Meditation Tips for Beginners (No Matter What Religion You Are)

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Do you want to try meditation but don’t know where to start? Did you know you don’t need to practice religion to meditate?

Meditation comes in many shapes and forms. Whether you’re Buddhist, Hindu, Christian, or practice no religion at all, you can reap the benefits of meditation.

Here are three meditation tips for beginners to help you get started.

Meditation for Beginners

Do you struggle with anxiety, stress, or other strong emotions? Are you struggling to find time to relax in the busy modern world? If so, you could benefit from meditation: a practice that many people find helpful for reducing stress, sharpening focus, and getting their thoughts in order. In fact, a Zen proverb says you should meditate for 20 minutes every day—and if you think you’re too busy for that, then you should probably meditate for an hour every day. People from all walks of life, both religious and secular, have practiced and written about meditation for thousands of years, and it continues to be a popular relaxation method today. 

Tips for Starting to Meditate

Here are some meditation tips for beginners, regardless of which style (or styles) of meditation you practice.

Tip #1: Start Small 

If you’re struggling to figure out how meditation can fit into your schedule, or if getting started seems daunting, begin with very short meditation sessions. For example, in You Are a Badass, self-help author Jen Sincero says that just five minutes a day is enough to get you started. You can then start making your meditations longer at whatever rate feels natural to you. 

Tip #2: Build a Support Network

In Emotional Intelligence 2.0, the authors suggest seeking outside support when tackling difficult or daunting goals (like building a new meditation practice). They offer these two strategies:

1) Talk with a third party. When you’re in the midst of a challenging situation, it’s hard to see the bigger picture. Get an unbiased outside perspective to help you keep things objective and rational as you decipher your emotions and determine the best route forward. When possible, get advice from an expert—ask them about their methods, then try to implement some of their suggestions into your day-to-day life.

2) Publicize your goals. Working toward goals can be stressful. This stress often makes people abandon their objectives before they achieve them, especially when no one knows about them. When creating goals for yourself, share them and ask other people to hold you accountable. This gives you a support system to motivate you when faced with emotional obstacles that make you want to quit.

Tip #3: Try Active Meditation

Meditation doesn’t have to mean sitting quietly. If you’re feeling restless, you could try a walking meditation, as journalist Dan Harris describes in 10% Happier. Find a space where you can walk comfortably. Begin walking slowly back and forth along this path. While you walk, focus only on the process of walking. Think about each step you take: picking up your foot, moving your leg, and placing your foot back down. Harris notes that walking meditation isn’t the same as mindlessly pacing—you’re still focusing and constantly refocusing your attention when it wanders.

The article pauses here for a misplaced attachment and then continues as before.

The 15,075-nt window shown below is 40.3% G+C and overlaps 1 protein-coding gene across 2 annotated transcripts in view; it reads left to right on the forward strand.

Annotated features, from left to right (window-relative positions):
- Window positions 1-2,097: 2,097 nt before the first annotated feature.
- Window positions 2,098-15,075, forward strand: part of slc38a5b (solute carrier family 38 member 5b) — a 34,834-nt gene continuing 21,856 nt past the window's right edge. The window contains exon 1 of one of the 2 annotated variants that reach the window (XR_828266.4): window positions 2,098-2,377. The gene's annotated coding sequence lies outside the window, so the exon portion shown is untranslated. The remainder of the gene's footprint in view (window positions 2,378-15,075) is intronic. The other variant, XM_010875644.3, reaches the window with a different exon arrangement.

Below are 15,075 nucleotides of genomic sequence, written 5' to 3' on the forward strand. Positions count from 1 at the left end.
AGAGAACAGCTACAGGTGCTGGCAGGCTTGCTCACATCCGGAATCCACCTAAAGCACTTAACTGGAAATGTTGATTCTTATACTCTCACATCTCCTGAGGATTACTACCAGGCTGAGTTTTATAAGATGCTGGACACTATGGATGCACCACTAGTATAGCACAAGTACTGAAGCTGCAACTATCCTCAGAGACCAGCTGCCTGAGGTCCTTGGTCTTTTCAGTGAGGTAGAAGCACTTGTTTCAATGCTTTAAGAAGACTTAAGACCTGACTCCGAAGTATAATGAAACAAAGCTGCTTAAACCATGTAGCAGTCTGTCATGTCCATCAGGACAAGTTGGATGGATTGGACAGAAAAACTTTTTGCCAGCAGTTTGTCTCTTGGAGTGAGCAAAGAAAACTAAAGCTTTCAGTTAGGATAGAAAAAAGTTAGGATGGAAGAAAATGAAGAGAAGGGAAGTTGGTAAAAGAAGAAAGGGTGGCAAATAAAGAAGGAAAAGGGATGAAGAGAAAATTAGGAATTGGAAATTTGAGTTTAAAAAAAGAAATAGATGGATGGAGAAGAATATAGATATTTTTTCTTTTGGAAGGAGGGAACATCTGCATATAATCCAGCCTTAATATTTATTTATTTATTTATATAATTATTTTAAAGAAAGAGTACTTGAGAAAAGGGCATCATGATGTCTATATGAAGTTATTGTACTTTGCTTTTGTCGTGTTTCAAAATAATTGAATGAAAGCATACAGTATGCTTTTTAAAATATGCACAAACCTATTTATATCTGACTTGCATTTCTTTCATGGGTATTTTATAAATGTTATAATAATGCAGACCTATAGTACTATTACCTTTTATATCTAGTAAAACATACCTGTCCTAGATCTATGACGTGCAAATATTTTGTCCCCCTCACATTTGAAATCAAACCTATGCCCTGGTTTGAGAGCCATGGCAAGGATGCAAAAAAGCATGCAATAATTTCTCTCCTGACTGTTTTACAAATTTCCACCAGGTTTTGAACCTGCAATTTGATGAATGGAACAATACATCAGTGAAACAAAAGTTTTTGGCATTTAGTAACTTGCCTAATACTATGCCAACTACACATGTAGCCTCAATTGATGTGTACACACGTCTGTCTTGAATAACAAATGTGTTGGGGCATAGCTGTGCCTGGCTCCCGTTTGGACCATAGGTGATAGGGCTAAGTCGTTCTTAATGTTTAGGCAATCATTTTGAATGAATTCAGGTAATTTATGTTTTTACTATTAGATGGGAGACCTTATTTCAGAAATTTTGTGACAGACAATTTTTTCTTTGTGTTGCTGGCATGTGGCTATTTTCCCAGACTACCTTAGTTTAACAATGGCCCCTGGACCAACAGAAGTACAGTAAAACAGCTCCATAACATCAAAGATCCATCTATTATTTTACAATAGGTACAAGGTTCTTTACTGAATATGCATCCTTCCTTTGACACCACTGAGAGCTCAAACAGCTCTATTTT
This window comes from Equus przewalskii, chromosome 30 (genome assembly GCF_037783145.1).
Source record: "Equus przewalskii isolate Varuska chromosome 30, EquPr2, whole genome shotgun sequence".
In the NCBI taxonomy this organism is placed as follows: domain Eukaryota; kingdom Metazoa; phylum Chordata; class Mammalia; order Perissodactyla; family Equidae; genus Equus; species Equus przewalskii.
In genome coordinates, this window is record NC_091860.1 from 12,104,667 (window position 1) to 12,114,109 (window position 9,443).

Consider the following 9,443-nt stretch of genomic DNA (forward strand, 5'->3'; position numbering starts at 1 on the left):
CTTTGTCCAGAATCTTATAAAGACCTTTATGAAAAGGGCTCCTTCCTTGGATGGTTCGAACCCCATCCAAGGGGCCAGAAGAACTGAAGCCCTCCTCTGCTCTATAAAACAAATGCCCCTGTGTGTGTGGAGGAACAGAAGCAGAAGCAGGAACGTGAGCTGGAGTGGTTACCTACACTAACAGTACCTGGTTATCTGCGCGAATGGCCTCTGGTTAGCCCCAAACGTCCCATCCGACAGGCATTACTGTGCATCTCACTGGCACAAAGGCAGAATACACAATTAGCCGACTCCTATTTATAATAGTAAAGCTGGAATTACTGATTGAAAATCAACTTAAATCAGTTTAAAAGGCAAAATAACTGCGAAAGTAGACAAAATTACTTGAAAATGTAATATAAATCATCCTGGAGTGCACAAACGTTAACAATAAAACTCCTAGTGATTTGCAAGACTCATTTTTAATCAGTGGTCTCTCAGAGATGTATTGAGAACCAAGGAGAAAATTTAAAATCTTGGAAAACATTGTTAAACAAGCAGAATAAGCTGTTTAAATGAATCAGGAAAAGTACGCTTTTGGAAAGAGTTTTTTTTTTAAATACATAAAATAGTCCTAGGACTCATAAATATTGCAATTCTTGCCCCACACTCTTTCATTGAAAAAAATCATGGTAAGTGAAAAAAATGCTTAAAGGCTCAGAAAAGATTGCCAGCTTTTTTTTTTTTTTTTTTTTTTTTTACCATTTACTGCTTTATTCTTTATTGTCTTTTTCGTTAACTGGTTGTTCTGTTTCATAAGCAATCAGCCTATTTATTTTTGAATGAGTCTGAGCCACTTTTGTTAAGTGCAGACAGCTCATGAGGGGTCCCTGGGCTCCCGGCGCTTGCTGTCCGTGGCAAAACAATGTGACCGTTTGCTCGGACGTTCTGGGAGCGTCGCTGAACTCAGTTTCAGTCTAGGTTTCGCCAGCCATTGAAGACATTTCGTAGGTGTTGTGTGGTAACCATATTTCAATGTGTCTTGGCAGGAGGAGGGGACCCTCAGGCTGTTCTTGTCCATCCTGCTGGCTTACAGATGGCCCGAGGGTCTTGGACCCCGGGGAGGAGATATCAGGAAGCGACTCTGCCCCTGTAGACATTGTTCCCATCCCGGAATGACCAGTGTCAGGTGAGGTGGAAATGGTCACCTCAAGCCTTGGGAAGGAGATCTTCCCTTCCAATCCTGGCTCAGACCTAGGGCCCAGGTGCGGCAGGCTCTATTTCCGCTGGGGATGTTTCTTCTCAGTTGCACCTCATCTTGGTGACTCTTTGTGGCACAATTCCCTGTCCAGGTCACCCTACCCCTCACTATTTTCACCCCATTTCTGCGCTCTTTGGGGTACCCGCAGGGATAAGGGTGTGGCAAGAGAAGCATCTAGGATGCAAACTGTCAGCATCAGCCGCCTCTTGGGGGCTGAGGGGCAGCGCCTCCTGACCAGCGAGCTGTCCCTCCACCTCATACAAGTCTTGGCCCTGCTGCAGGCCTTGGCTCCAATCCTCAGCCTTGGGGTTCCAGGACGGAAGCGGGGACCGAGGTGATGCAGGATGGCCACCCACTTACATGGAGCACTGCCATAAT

A variation on walking meditation is what self-help author Cal Newport (Deep Work) calls productive meditation—thinking about a problem while doing a low-intensity physical activity, such as walking or showering. This helps with problem-solving in two ways: First, the activity typically takes you away from distractions like your smartphone. Second, you train your ability to focus on the problem at hand, rather than daydreaming while doing a routine task.

Hatha yoga, which we discussed earlier in this Master Guide, is a more strenuous form of active meditation. 

Meditation Tips for Beginners (No Matter What Religion You Are)

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Here's what you'll find in our full The Master Guides: Choosing a Meditation Practice summary:

  • The best, time-tested advice on meditation from meditation experts
  • A look at each of the four major meditation traditions
  • How to choose a meditation practice that's right for you and your lifestyle

Hannah Aster

Hannah graduated summa cum laude with a degree in English and double minors in Professional Writing and Creative Writing. She grew up reading books like Harry Potter and His Dark Materials and has always carried a passion for fiction. However, Hannah transitioned to non-fiction writing when she started her travel website in 2018 and now enjoys sharing travel guides and trying to inspire others to see the world.

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